Likewise, passion pay is happening on two entirely different levels. First, the structure itself is currently acting as the larger, more powerful entity that isforcing passion pay out of the artists of the Korean music scene. The artists themselves are not being given enough credit for their endeavors within the current market, clearly targeted to profit the more powerful associations in the industry.
Second, such structure leads to financial difficulties, which branches into other problems. For example, there are countless cases where the music engineers working in the recording studio are not paid appropriately. The people that usually hire them persuade them into thinking that such job experience would help them with their future careers in the music business. The manager of the studio usually threatens the engineers by saying that others could easily replace their current positions. They rarely get time off from their work and welfare is nowhere to be found. However, when the structural problem is not fixed, it is difficult for the latter form of passion pay to disappear.
Another issue is brought up with the streaming service, which is the delivery of music without the necessity of downloading the music files to devices. Paid streaming music subscription is one of the most popular forms of streaming services when certain monthly fees will allow the consumers to access countless music files. The problem is that their monthly fees are insufficient to profit the artists.
In December 2016, the Ministry of Culture, Sports and Tourism set out a Music Transmission Fee Improvement Measure to amend the structures that do not favor the musicians, leading to further passion pay issues in the industry. The royalty paid to artists that is earned from streaming and downloading increased by at least 17 percent to 91 percent at most starting last February. However, with respect to the streaming service , no amendments were made with the ratio of 60:40 for the creator to licensee.
Solution within the Music Industry
Along with a considerate set of regulations that will encompass not only the downloading segment of the music industry, another possible solution for profiting the artists is by developing other services that will patch the holes in the structural issues. One possible solution could be by using the system of a block chain. Such a method will not only put an end to the large amount of illegal downloads but will also solve the unjust structural issue.
Block chain is a security technology that can secure the entire process of data creation and management until its distribution. It is different from other networks in that first, it becomes much easier to take care of copyright issues because each music file can be tagged to the rightful owners. Therefore, there is no need to enroll their names to central organizations such as the Korea Music Copyright Association.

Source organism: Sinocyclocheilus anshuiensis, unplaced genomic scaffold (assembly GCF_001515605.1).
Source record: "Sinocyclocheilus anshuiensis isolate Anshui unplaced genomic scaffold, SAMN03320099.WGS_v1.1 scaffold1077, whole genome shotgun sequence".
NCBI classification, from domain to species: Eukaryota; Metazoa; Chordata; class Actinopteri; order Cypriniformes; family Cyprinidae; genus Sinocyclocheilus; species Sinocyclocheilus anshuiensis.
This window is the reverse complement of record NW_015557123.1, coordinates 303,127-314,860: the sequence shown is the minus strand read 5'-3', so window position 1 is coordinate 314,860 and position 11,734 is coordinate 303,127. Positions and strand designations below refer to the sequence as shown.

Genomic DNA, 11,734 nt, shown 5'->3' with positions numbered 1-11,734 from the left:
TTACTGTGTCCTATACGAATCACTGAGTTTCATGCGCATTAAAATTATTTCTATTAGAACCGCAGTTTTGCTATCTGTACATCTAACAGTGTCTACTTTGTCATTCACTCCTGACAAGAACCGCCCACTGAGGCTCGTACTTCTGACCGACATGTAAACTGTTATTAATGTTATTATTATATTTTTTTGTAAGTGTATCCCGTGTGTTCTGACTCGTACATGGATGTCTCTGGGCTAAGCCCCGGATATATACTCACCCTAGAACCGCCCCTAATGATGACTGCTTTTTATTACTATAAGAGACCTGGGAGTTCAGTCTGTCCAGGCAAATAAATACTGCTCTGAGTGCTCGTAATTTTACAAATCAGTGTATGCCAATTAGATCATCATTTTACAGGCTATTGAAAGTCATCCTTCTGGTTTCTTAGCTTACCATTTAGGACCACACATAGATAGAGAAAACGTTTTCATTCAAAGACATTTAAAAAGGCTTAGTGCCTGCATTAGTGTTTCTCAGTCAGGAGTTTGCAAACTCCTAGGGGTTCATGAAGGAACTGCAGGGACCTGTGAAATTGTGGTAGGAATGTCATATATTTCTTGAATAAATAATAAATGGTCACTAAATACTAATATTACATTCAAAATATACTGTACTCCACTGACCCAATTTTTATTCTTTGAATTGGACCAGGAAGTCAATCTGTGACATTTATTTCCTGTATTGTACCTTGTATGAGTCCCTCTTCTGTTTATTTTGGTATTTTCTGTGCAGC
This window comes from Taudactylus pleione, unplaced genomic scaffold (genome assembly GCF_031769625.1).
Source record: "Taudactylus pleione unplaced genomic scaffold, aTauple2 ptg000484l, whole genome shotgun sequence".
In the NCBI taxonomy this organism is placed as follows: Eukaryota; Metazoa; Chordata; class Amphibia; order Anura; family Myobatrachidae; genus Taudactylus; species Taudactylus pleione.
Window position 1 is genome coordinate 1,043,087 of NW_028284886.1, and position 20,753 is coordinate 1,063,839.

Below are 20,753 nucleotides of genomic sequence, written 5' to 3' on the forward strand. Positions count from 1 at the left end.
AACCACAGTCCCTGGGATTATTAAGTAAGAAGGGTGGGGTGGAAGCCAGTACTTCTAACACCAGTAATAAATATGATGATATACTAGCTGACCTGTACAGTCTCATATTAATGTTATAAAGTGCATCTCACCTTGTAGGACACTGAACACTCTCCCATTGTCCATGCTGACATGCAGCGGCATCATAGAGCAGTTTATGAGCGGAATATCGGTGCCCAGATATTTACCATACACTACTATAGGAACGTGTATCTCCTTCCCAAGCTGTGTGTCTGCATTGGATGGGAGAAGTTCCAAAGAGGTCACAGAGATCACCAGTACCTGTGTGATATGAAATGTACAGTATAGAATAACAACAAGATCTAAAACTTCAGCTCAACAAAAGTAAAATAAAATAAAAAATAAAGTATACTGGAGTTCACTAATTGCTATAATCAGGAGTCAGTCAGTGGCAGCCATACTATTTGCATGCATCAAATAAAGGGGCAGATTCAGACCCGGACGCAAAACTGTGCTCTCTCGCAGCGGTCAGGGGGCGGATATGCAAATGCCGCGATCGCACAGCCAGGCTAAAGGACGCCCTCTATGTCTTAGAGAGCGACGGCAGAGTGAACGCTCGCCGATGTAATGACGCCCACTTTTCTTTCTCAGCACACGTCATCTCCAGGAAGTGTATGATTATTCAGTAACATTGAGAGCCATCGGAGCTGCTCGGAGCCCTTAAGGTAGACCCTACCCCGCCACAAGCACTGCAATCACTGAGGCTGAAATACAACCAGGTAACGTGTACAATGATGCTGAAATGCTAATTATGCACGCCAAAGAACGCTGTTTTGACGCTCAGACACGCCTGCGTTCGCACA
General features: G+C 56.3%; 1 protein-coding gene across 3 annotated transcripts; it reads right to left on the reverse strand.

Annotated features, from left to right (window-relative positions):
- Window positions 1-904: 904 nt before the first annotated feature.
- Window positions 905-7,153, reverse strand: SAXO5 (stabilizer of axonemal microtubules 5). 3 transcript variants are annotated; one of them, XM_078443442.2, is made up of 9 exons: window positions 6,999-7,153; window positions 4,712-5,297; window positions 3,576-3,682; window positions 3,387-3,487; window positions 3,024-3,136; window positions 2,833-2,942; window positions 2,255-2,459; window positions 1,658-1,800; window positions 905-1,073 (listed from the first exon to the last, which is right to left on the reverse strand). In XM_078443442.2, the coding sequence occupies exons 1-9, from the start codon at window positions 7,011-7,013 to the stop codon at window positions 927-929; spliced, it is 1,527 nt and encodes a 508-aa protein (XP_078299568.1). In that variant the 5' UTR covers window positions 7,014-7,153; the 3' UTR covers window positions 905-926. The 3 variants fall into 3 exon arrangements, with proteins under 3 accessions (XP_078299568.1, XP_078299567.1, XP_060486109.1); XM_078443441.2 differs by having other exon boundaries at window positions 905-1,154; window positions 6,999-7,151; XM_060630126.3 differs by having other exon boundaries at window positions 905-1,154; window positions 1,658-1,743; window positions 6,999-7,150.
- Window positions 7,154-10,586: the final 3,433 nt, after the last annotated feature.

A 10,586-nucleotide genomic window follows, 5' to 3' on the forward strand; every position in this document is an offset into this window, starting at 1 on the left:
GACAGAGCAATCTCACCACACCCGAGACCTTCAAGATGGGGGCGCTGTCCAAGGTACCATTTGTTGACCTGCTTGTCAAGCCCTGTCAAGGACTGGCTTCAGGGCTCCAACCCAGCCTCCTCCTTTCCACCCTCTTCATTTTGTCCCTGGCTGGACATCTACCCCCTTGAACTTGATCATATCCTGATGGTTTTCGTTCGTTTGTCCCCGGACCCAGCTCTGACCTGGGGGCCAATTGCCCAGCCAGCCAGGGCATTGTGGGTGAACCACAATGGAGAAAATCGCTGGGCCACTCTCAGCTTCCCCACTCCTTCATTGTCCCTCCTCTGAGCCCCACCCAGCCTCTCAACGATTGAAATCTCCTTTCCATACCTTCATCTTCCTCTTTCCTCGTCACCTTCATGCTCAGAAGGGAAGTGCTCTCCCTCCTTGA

Second, it will solve the structural issues because the system makes it possible to put out music and communicate with fans without necessarily being in a contract with an agency or a music portal site. Block chain technology allows the artists to see how and where their music is being used, how many times their music has been played and even select whether it will be downloads only or streaming only. It gives more power to the artists themselves. With such a system, Token FM, a music service that applies the block chain, has actually given 80 percent of their streaming profits to their artists and 98 percent of their download profits to their artists. Therefore, when consumers pay, their money will be put into the account registered in a block chain, making it possible for the artists to reach out to their consumers directly, without the intermediaries.
Such is merely an example of what could be done. It certainly has its drawbacks as it is difficult for the artists themselves to attach block chain technology to their own music files, as it is a much unknown process, especially in Korea. It is why music sites such as Token FM are helping out with the process, only receiving a small amount of mediation fees. Many other solutions are possible, if only more attention would be given to the underpaid vocalists, performers, musical engineers or studio staff who are mistreated due to the financial difficulties despite their creative endeavors.
Remnants in Other Fragments of Society
The case in the music industry was just the tip of a very hefty and backbiting iceberg. In 2014, renowned South Korean designer Lie Sangbong aroused the public’s attention through his scandal of abusing young designers for cheap labor. It has been revealed that workers were paid extremely low monthly wages, in which apprentices and interns were paid 100,000 won and 300,000 won, respectively. Lie is also the Chairman of the Council of Fashion Designers of Korea (CFDK). Holding such a prestigious position in the fashion industry, he is expected to serve as a role model, and yet was the biggest exploiter of youth labor forces in the industry.
▲ Designer Lie Sangbong